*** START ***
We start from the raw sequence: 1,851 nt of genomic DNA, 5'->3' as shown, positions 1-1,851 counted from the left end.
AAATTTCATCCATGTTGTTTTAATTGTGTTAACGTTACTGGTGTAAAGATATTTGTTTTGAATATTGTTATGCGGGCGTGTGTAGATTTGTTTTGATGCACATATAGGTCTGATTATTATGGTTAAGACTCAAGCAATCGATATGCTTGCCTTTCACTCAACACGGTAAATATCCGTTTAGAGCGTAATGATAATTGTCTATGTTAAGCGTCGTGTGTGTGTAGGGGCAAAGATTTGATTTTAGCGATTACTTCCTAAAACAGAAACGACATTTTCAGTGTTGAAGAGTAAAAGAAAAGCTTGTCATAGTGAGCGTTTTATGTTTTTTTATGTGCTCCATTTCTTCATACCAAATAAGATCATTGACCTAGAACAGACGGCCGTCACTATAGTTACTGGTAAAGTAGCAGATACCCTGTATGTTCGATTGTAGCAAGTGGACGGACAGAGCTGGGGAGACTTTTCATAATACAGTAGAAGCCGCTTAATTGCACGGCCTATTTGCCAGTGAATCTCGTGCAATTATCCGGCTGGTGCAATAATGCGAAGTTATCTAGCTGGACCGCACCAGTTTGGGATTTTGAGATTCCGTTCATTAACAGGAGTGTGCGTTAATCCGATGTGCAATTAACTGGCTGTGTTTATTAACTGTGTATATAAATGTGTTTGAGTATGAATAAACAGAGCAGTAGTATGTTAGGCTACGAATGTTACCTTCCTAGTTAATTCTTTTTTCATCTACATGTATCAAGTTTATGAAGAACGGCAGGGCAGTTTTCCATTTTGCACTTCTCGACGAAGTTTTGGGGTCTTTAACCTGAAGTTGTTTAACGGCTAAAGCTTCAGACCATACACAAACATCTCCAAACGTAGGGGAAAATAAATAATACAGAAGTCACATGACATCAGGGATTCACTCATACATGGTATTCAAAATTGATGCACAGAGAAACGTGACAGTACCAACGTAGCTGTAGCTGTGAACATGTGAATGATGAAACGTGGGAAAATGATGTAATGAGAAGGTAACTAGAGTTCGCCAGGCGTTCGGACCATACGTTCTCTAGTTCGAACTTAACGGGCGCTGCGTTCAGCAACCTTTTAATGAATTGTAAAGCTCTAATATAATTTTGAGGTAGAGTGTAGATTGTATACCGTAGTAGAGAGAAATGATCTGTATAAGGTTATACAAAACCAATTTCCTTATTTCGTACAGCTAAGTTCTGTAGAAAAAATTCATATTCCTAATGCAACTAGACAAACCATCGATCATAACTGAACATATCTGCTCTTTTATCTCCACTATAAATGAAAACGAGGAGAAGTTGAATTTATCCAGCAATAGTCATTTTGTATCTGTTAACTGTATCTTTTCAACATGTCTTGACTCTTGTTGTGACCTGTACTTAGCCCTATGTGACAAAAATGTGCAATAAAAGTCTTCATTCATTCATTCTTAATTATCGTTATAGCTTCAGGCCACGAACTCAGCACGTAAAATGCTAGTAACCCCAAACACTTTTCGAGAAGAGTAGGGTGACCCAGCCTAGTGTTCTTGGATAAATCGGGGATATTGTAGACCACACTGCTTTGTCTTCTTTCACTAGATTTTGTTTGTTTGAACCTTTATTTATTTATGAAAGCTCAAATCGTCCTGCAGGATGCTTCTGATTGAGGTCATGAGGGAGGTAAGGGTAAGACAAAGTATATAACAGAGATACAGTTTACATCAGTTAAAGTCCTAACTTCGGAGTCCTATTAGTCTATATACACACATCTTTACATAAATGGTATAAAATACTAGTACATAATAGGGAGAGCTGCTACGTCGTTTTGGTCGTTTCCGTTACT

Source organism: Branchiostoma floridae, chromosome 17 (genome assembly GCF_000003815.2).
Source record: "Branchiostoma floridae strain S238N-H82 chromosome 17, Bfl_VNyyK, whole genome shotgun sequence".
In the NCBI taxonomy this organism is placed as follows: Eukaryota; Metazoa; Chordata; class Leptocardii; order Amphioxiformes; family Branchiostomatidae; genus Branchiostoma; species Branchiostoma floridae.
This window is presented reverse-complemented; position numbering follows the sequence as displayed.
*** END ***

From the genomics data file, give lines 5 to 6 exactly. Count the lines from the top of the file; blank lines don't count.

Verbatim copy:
In the NCBI taxonomy this organism is placed as follows: Eukaryota; Metazoa; Chordata; class Leptocardii; order Amphioxiformes; family Branchiostomatidae; genus Branchiostoma; species Branchiostoma floridae.
This window is presented reverse-complemented; position numbering follows the sequence as displayed.